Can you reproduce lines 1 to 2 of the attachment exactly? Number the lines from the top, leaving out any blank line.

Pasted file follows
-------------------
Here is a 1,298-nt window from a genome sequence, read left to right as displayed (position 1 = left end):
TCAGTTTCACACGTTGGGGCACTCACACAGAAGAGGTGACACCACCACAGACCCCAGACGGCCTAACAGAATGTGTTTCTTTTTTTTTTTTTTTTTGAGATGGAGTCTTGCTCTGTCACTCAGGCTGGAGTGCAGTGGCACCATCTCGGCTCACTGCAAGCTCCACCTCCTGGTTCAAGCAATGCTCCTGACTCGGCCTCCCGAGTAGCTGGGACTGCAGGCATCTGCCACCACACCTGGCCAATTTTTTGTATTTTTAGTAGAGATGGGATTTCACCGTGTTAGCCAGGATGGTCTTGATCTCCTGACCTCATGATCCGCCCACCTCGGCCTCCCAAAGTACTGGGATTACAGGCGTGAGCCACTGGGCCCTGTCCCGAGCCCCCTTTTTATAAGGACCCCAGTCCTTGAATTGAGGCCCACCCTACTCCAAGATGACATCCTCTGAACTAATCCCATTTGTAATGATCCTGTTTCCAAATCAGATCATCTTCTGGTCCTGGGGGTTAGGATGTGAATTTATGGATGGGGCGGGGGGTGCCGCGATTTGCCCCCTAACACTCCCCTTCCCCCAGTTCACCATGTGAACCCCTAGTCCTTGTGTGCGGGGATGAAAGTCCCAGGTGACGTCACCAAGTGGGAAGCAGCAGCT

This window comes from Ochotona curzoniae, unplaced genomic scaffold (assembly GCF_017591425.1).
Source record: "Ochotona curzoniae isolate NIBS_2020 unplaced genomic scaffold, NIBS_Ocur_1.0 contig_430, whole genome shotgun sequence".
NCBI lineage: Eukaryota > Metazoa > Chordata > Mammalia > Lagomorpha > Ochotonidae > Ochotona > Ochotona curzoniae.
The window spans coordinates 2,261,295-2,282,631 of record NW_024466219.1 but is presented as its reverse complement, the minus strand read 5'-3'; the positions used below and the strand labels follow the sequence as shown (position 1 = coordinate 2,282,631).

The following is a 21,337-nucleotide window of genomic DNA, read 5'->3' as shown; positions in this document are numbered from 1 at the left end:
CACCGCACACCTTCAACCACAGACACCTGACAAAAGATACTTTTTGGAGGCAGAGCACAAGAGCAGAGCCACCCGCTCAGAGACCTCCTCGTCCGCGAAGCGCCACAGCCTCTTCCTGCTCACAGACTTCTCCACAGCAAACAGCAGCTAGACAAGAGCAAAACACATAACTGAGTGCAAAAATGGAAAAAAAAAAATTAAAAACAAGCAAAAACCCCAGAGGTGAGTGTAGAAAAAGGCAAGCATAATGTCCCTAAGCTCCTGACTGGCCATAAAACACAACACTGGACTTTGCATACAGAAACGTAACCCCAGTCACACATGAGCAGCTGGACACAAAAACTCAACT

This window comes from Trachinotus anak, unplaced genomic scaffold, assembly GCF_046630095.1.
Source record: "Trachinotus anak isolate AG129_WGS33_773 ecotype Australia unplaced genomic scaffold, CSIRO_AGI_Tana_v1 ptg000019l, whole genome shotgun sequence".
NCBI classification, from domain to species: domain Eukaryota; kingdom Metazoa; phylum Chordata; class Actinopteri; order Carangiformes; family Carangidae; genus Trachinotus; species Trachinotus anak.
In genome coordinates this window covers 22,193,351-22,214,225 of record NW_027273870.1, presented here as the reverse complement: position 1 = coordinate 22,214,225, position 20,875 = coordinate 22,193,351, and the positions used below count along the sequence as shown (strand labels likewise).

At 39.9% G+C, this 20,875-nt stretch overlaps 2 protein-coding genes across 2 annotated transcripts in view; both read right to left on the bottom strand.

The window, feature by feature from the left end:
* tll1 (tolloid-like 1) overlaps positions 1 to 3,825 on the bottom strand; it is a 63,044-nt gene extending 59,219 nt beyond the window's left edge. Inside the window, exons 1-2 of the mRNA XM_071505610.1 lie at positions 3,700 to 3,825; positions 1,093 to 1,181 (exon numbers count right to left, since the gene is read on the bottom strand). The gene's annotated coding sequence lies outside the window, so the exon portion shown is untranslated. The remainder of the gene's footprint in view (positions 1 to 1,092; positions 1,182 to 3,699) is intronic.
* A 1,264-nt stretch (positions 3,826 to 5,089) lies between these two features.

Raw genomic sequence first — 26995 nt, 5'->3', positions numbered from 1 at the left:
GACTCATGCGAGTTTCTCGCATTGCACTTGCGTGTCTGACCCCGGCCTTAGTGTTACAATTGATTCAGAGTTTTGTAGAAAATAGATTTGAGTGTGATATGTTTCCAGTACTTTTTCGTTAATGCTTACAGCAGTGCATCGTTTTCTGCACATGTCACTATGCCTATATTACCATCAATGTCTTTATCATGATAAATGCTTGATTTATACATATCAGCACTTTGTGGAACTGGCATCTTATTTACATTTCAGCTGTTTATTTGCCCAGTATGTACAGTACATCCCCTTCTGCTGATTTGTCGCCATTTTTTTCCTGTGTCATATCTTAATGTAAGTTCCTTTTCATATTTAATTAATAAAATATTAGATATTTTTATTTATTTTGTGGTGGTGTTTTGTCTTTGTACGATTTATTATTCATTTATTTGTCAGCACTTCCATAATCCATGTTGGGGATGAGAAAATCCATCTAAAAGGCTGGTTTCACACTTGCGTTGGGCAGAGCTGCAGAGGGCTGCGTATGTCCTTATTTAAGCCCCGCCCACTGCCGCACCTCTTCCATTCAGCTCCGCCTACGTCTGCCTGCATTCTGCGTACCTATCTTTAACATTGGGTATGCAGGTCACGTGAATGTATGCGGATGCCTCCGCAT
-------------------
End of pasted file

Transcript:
Here is a 1,298-nt window from a genome sequence, read left to right as displayed (position 1 = left end):
TCAGTTTCACACGTTGGGGCACTCACACAGAAGAGGTGACACCACCACAGACCCCAGACGGCCTAACAGAATGTGTTTCTTTTTTTTTTTTTTTTTGAGATGGAGTCTTGCTCTGTCACTCAGGCTGGAGTGCAGTGGCACCATCTCGGCTCACTGCAAGCTCCACCTCCTGGTTCAAGCAATGCTCCTGACTCGGCCTCCCGAGTAGCTGGGACTGCAGGCATCTGCCACCACACCTGGCCAATTTTTTGTATTTTTAGTAGAGATGGGATTTCACCGTGTTAGCCAGGATGGTCTTGATCTCCTGACCTCATGATCCGCCCACCTCGGCCTCCCAAAGTACTGGGATTACAGGCGTGAGCCACTGGGCCCTGTCCCGAGCCCCCTTTTTATAAGGACCCCAGTCCTTGAATTGAGGCCCACCCTACTCCAAGATGACATCCTCTGAACTAATCCCATTTGTAATGATCCTGTTTCCAAATCAGATCATCTTCTGGTCCTGGGGGTTAGGATGTGAATTTATGGATGGGGCGGGGGGTGCCGCGATTTGCCCCCTAACACTCCCCTTCCCCCAGTTCACCATGTGAACCCCTAGTCCTTGTGTGCGGGGATGAAAGTCCCAGGTGACGTCACCAAGTGGGAAGCAGCAGCT